This third animal was, in my opinion, the scariest, cruelest, and most nauseatingly intimidating mongrel of the lot. A vicious and merciless creature.
(Not just any rabbit, mind you. This particular rabbit is one part fur, three parts demon. A 1:3 fur-to-demon ratio, for the math whizzes out there. He is also alarmingly large for a rabbit — surely some kind of Lagomorphan sumo wrestler, if I must be honest.)
And so, steeping in dread, I gritted my teeth as I prepared to extract my foe from his crate.
The rabbit’s eyes flickered with familiar hostility as I advanced.
I opened the door.
He might have growled and snarled.
I hesitated, and then–
You see, these things must be done quickly and with assertiveness, so I clamped my hands over the rabbit’s back and held on as tightly as I could, willing myself with all my strength to rip him out. He pumped his legs and fought me aggressively, biting my fingers, leaping into the back wall of his crate, and voiding his bowels with most belligerent authority.
The class looked on with rapt attention as I fought to remove him. The entire process took an achingly long time. Fine, maybe the entire ordeal lasted only a minute, but I promise you it was a terrifying and mortifying one.
As the rabbit and I struggled for the upper hand, I became sweaty and jittery, my heart rate racing, my fingers aching and stinging from vicious sumo rabbit bites layered on top of my still-recovering boa constricted arm.
As we battled, gigantic clods of nervous rabbit fur drifted out of the cage and alit lazily on the air…
After an exhausting and valiant effort, I proclaimed myself the victor, emerging from behind the cage with my shirt plastered in rabbit fur, my browline glistening with anxious sweat, my hair standing up at odd angles, the seething rabbit now secure in my arms. The children cheered.
(I should note that at this point, the blond lady began having an allergic reaction to all the rabbit fur dancing in the air and so had to excuse herself from the room. Pity.)
The rest of the presentation proceeded without any event. The children each got to pet the rabbit. We laughed about the snake debacle. I returned an immensely pissed off rabbit to his crate. Then, exhausted, I packed up the Zoo Mobile and drove back to the zoo.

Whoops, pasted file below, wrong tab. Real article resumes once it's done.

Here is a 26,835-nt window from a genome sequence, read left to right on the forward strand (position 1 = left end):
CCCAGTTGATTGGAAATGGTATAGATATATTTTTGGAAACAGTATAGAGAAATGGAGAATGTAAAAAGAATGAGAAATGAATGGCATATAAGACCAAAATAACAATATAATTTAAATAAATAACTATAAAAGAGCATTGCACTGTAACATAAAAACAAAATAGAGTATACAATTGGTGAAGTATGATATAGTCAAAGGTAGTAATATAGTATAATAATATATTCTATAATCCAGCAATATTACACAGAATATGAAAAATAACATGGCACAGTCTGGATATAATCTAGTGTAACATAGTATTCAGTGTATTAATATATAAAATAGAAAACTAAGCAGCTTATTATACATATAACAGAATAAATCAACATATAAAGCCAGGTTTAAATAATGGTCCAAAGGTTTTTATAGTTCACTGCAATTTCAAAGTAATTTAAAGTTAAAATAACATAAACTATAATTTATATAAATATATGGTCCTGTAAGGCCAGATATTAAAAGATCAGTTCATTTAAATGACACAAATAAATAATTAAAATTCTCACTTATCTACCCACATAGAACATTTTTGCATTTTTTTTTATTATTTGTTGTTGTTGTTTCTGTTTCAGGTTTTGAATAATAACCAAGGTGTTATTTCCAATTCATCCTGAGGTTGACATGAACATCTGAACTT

And now for the metaphor.
You might wonder which animal was harder to deal with that day. Which one was more frightening, intense, intimidating or unsavory.
The boa constrictor?
Obviously, they were both challenging.
The boa constrictor is far more intimidating than the rabbit in theory. The snake presented me with a long, slow squeeze, one that I hardly noticed initially. It was tolerable at first and then less so as I became increasingly convinced that I might endure actual limb death. Being constricted by a large snake is like tackling a marathon, or maybe even a half-marathon or any longer race distance. Both marathons and boa constrictors are frightening and glorified in their histories and hype, and the pain comes slowly – you’re almost unaware of the predicament you’ve gotten yourself into at first, and then gradually you realize how much you are hurting. You wonder how you got here and how you could have been so stupid. Then, if you’re unlucky, everything fades to black. That’s pretty much how my first marathon experience went. I felt great for most of it, and it wasn’t until it was too late to do anything about it that I realized the life was being slowly squeezed out of me.
That rabbit, by comparison, is a 5K. On paper, there’s nothing scary about a little ol’ rabbit. Similarly, the 5K is a banal, everyday, unexciting race distance… on paper. Nothing to worry about… on paper. Except that in practice… good gracious, it’s a 5K. Despite the familiarity of the distance, it’s breakneck fast, unexpectedly challenging and frightening and far more painful than you expected it might be, sort of like handling a mentally unbalanced rabbit.
So if you had to pick ONE right now — in the Zoo Mobile of race experiences, which animal do you pick? The boa constrictor – that slower, heavier pain over longer distances? Or the rabbit-like 5K or 3K with its quick, furious, acute pain? (That rabbit truly was a “cute” pain! Ba dm chhhh.)
Now throw away the metaphor stuff: which of these two animals would you actually rather deal with?